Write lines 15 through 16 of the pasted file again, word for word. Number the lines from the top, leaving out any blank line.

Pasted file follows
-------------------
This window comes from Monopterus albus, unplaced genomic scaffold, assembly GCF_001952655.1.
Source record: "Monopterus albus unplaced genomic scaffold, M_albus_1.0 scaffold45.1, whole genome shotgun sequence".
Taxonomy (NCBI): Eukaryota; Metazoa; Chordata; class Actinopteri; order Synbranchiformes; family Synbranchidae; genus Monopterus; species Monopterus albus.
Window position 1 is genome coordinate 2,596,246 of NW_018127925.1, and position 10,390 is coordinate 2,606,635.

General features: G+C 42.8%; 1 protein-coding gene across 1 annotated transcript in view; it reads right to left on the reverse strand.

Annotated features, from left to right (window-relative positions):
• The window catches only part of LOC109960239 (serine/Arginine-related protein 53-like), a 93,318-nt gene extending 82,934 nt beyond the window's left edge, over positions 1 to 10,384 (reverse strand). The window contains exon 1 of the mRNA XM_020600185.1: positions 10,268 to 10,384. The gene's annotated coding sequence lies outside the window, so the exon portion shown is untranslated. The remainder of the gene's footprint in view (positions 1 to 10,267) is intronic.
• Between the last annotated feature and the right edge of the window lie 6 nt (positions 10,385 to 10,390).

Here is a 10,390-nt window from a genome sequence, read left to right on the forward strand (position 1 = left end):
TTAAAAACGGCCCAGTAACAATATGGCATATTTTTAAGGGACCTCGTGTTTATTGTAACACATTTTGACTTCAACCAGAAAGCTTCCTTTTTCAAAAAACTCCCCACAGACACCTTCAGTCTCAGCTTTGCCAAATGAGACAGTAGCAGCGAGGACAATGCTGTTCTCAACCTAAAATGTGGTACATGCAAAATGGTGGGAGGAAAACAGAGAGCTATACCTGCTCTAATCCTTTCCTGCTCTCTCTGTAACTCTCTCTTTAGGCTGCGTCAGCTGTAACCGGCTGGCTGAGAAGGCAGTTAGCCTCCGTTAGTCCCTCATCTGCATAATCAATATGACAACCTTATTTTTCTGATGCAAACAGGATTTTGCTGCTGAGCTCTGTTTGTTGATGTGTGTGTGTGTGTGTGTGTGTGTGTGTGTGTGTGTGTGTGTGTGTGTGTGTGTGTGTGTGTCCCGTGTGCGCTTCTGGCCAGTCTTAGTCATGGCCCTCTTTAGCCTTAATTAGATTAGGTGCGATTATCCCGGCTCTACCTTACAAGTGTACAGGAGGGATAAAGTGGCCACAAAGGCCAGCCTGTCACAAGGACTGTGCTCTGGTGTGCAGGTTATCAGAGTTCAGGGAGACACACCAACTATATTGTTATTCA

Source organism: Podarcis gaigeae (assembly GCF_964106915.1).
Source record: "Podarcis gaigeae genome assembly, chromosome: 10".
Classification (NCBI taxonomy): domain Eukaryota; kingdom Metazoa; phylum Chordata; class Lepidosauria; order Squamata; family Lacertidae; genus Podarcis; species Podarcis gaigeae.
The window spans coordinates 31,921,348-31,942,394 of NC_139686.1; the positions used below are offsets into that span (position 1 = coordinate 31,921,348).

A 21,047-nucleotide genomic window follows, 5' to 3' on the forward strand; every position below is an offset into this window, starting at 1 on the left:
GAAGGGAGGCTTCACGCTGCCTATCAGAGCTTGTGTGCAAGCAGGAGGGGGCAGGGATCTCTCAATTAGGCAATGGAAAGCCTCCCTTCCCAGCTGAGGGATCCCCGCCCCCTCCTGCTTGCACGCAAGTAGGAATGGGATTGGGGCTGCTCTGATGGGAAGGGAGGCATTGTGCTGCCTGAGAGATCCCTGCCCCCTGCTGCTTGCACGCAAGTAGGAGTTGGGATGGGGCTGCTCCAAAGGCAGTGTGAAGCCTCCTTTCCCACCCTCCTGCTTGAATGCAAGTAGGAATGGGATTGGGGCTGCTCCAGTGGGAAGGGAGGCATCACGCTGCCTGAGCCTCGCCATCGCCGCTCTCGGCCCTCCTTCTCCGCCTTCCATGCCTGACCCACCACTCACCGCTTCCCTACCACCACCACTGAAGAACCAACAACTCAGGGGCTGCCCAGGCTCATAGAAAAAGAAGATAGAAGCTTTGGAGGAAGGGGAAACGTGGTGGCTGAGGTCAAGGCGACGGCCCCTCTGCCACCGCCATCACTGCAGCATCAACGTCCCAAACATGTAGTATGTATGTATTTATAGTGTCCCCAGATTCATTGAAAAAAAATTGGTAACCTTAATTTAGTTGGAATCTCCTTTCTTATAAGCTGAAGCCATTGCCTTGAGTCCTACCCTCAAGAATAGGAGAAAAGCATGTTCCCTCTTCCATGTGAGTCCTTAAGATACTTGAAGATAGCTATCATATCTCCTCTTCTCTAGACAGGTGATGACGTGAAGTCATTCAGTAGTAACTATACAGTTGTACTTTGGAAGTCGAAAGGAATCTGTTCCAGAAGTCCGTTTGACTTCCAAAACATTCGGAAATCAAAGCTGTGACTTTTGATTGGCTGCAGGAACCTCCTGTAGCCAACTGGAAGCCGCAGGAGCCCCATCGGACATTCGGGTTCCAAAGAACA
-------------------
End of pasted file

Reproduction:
A 21,047-nucleotide genomic window follows, 5' to 3' on the forward strand; every position below is an offset into this window, starting at 1 on the left:
GAAGGGAGGCTTCACGCTGCCTATCAGAGCTTGTGTGCAAGCAGGAGGGGGCAGGGATCTCTCAATTAGGCAATGGAAAGCCTCCCTTCCCAGCTGAGGGATCCCCGCCCCCTCCTGCTTGCACGCAAGTAGGAATGGGATTGGGGCTGCTCTGATGGGAAGGGAGGCATTGTGCTGCCTGAGAGATCCCTGCCCCCTGCTGCTTGCACGCAAGTAGGAGTTGGGATGGGGCTGCTCCAAAGGCAGTGTGAAGCCTCCTTTCCCACCCTCCTGCTTGAATGCAAGTAGGAATGGGATTGGGGCTGCTCCAGTGGGAAGGGAGGCATCACGCTGCCTGAGCCTCGCCATCGCCGCTCTCGGCCCTCCTTCTCCGCCTTCCATGCCTGACCCACCACTCACCGCTTCCCTACCACCACCACTGAAGAACCAACAACTCAGGGGCTGCCCAGGCTCATAGAAAAAGAAGATAGAAGCTTTGGAGGAAGGGGAAACGTGGTGGCTGAGGTCAAGGCGACGGCCCCTCTGCCACCGCCATCACTGCAGCATCAACGTCCCAAACATGTAGTATGTATGTATTTATAGTGTCCCCAGATTCATTGAAAAAAAATTGGTAACCTTAATTTAGTTGGAATCTCCTTTCTTATAAGCTGAAGCCATTGCCTTGAGTCCTACCCTCAAGAATAGGAGAAAAGCATGTTCCCTCTTCCATGTGAGTCCTTAAGATACTTGAAGATAGCTATCATATCTCCTCTTCTCTAGACAGGTGATGACGTGAAGTCATTCAGTAGTAACTATACAGTTGTACTTTGGAAGTCGAAAGGAATCTGTTCCAGAAGTCCGTTTGACTTCCAAAACATTCGGAAATCAAAGCTGTGACTTTTGATTGGCTGCAGGAACCTCCTGTAGCCAACTGGAAGCCGCAGGAGCCCCATCGGACATTCGGGTTCCAAAGAACA